Craig Witmer said a lot has changed about the job since his time at UGA, but he thinks there are more commonalities than differences. “The biggest similarity is the ability to share a love of UGA with so many people,” he said.

Blake said her favorite part of the job is getting to meet the students. “It’s such a fulfilling experience. I can see why people stay in higher ed. There’s nothing like it. Getting to be a part of that for the whole summer is going to be great.”


Former Chief Justice follows in the ‘Footsteps’ of UGA trailblazers

Retired Georgia Supreme Court Chief Justice Robert Benham will receive the 2024 Footsteps Award and be recognized at the annual 1961 Club celebration. 

Each year, alumni who demonstrate a significant positive impact in their community are honored with the award, named to recognize three UGA trailblazers that helped to integrate the university: Charlayne Hunter-Gault, Hamilton Holmes and Mary Frances Early. Winners are chosen by a committee of University of Georgia faculty, staff and students.

“Justice Benham’s career is inspirational for students, fellow alumni and communities all over Georgia,” said Lee Zell, president of the UGA Alumni Association. “He has given so much to his community, his state and his university. It’s an honor to be able to recognize his service in this way.”

Justice Benham, a 1970 graduate of UGA’s School of Law, is no stranger to breaking barriers. He was the first African American member of the Supreme Court of Georgia, and he was the longest-serving justice when he retired in 2020 after more than 30 years. Among his many other achievements, Justice Benham was also the first African American to establish a law practice in Cartersville; the first Black president of the Bartow County Bar Association; and the first African American to win a statewide election since Reconstruction.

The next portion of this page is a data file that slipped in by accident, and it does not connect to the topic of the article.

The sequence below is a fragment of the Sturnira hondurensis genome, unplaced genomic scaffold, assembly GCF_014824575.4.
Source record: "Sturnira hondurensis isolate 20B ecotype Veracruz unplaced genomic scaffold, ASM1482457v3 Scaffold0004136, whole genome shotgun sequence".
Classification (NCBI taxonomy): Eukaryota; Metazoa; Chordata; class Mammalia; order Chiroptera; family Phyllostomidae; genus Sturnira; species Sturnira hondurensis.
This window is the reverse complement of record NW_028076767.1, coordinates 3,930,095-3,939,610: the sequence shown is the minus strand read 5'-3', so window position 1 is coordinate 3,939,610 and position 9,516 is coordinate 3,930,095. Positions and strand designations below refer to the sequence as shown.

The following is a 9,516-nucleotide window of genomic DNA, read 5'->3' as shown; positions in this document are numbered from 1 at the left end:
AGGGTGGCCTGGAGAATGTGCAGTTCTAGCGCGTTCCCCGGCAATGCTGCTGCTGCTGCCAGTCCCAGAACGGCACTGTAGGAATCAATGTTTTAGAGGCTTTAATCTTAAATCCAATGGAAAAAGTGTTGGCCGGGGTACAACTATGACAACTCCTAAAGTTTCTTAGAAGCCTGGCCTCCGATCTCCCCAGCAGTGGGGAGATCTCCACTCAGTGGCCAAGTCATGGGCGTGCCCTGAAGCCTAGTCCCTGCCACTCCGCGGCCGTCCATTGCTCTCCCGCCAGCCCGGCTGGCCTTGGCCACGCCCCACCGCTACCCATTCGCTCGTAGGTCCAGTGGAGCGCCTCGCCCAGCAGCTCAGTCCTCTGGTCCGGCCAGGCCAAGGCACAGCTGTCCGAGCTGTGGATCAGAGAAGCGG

In addition to his illustrious public service career, Benham also continues to give back to the UGA community. He was the keynote speaker at the 2020 Holmes-Hunter Signature Lecture, which is sponsored by the UGA Office of the President and is designated as a Signature Lecture. It has been held annually since 1985.

The Justice Robert Benham Scholars Program Fund was created to support UGA School of Law students in the Benham Scholars Program who have overcome significant adversity and demonstrated an intent to return to and serve rural or legally underserved communities. The program provides support for law students in four key areas: recruitment, preparation for law school, academic support and career planning.

Justice Benham has received numerous accolades over the years, including some from other esteemed Georgia institutions. The Chief Justice’s Commission on Professionalism, the organization responsible for ensuring that Georgia lawyers are enlisted in the service of the client and the public good, established the Justice Robert Benham Awards for Community Service, which now enter their 24th year of honoring outstanding community and public service by judges throughout the state of Georgia.

“Justice Benham embodies the values that the University of Georgia hopes to instill in our alumni: courage, compassion and a dedication to public service,” Jill Walton, vice president for development and alumni relations at UGA said. “We are excited to be able to celebrate his involvement with UGA and his community with this award.”

This year marks the third year of the UGA Footsteps Award. Previous honorees include Richard Dunn and Xernona Thomas in 2023, and Eugenia Harvey as the inaugural honoree in 2022.

Justice Benham will be honored during the annual 1961 Club Celebration on June 14 in Atlanta. The 1961 Club is a giving society named for the year of desegregation at UGA. Members support the Black Alumni Scholarship Fund, which seeks to remove barriers to education for students.